Your company’s social media guru may craft the most enviably hilarious tweets imaginable, but even they know the sobering truth: When it comes to the social web, most people prefer the stuff that comes from actual human beings over whatever some brand has to say. It seems like pretty intuitive, self-evident thing, but now there’s data to back it up.
In a recent study [PDF], the folks at Chartbeat demonstrated that content tweeted by third parties grabbed people’s attention for longer than content tweeted out by the original publishers themselves. On average, pages tweeted from third-party users (aka regular people) reeled people in for 42 to 45 seconds. By comparison, pages tweeted by the brands averaged between 37 and 39 seconds of engagement.
The difference might not seem dramatic, but as the authors of Chartbeat’s white paper point out, a mini-gulf like this “can lead to practical differences in engagement from a few seconds to nearly a 40% difference in Engaged Time.”
It only makes sense that people would become more immersed in a blog post or news article shared by somebody they know (or otherwise respect) than by a brand for whom the act of sharing is a necessary and reflexive part of doing business. Fast Company will share this article because we have to. If you share it, it’s probably because you find it informative, counterintuitive, or just plain outrageous (Thanks, BTW!).
What’s interesting is that the human factor didn’t just lead to more clicks (at least, that’s not what’s being measured here) as you might expect, but rather to more time spent consuming the content itself. That says something not just about connection between non-brand humanoids on Twitter, but about the perceived quality of what’s being shared.
While they were at it, the data team at Chartbeat looked at the long-term loyalty of social traffic, again broken down by third-party and first-party tweets. The conclusions there were a little less predictable. While third-party tweets led to more engagement per visit, the percentage of people who actually returned to the site was higher for first-party tweets. That makes sense: Of course you’re likely to return a site if you follow the publisher on Twitter. Interestingly, once social visitors returned to a site, the number of times they returned was slightly higher for those who arrived via tweets from third parties.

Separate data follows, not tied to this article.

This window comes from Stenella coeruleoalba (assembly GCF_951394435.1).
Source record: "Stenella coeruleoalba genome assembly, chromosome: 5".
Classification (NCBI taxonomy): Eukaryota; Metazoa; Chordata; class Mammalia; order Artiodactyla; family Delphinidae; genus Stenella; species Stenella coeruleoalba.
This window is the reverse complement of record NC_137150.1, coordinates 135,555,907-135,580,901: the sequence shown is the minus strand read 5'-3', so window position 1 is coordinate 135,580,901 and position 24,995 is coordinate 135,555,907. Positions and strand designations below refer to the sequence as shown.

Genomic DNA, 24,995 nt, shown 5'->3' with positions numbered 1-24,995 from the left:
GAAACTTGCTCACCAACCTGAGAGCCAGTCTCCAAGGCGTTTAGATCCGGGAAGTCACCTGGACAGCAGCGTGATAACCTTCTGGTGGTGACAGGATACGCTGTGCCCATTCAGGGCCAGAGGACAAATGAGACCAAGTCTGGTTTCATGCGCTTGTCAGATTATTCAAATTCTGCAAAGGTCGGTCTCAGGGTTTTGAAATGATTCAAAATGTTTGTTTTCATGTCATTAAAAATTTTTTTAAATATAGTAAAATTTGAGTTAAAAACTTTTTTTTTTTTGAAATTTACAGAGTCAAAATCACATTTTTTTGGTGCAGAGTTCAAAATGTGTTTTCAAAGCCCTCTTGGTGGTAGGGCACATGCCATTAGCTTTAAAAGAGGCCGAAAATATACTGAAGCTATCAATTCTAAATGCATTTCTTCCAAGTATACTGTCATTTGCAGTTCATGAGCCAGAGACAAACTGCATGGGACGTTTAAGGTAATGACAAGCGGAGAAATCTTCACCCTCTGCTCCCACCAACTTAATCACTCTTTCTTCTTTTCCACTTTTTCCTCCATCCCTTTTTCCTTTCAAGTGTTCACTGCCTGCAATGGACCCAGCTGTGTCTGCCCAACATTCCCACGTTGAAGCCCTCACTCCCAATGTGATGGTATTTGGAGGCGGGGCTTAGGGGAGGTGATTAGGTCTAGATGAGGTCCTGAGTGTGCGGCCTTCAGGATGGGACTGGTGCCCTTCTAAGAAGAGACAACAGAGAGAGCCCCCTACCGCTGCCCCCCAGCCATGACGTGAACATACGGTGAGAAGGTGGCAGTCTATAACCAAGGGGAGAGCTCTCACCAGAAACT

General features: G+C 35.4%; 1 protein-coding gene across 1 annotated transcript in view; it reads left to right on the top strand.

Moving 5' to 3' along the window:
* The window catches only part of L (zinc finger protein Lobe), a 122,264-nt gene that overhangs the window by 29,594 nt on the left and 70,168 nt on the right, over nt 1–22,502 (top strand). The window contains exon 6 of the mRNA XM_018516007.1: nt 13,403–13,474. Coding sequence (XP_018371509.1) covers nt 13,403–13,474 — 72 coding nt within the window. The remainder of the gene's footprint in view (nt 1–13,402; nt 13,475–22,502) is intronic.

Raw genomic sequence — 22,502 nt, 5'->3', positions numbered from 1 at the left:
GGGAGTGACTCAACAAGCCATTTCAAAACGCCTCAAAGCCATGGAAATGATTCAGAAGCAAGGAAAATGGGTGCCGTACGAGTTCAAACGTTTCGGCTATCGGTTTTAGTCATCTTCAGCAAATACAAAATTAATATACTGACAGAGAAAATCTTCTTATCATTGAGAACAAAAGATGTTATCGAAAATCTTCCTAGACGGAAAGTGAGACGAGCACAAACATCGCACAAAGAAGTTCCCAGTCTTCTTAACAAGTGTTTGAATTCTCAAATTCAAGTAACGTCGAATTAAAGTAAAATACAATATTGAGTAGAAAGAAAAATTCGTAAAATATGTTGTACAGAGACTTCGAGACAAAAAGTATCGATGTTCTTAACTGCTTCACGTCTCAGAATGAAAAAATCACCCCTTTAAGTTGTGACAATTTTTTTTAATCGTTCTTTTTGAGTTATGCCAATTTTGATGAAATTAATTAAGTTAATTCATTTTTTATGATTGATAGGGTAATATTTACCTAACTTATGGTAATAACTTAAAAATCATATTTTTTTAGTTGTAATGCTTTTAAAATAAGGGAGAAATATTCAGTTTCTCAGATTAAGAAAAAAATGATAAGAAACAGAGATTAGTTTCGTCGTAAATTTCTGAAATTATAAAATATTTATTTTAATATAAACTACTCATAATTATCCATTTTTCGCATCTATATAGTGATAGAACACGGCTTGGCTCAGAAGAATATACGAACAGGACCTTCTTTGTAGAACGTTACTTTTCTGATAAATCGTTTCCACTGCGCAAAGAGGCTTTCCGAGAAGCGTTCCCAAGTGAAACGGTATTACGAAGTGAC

Chartbeat is in a unique position to measure this kind of thing, given how many editors are glued to its real-time analytics dashboard every day of the week. The company is sitting on a gold mine of valuable data about how people interact with web content, samples of which are used to conduct studies like this one.
Why does engagement matter? In the very same white paper, Chartbeat’s data is used to illustrate a correlation between engaged time and how viewable advertisements are. As it turns out, the more time people spend reading a page, the more likely they are to see all of the ads on that page. Whether or not they take any sort of action is another story, but the connection between engagement and ad impressions is bound to be of interest to publishers who rely on advertising to stay afloat. It also further bolsters the notion that publishing highly sharable content can lead to directly to real-world financial payoff.
Okay, maybe you’re onto something, Upworthy.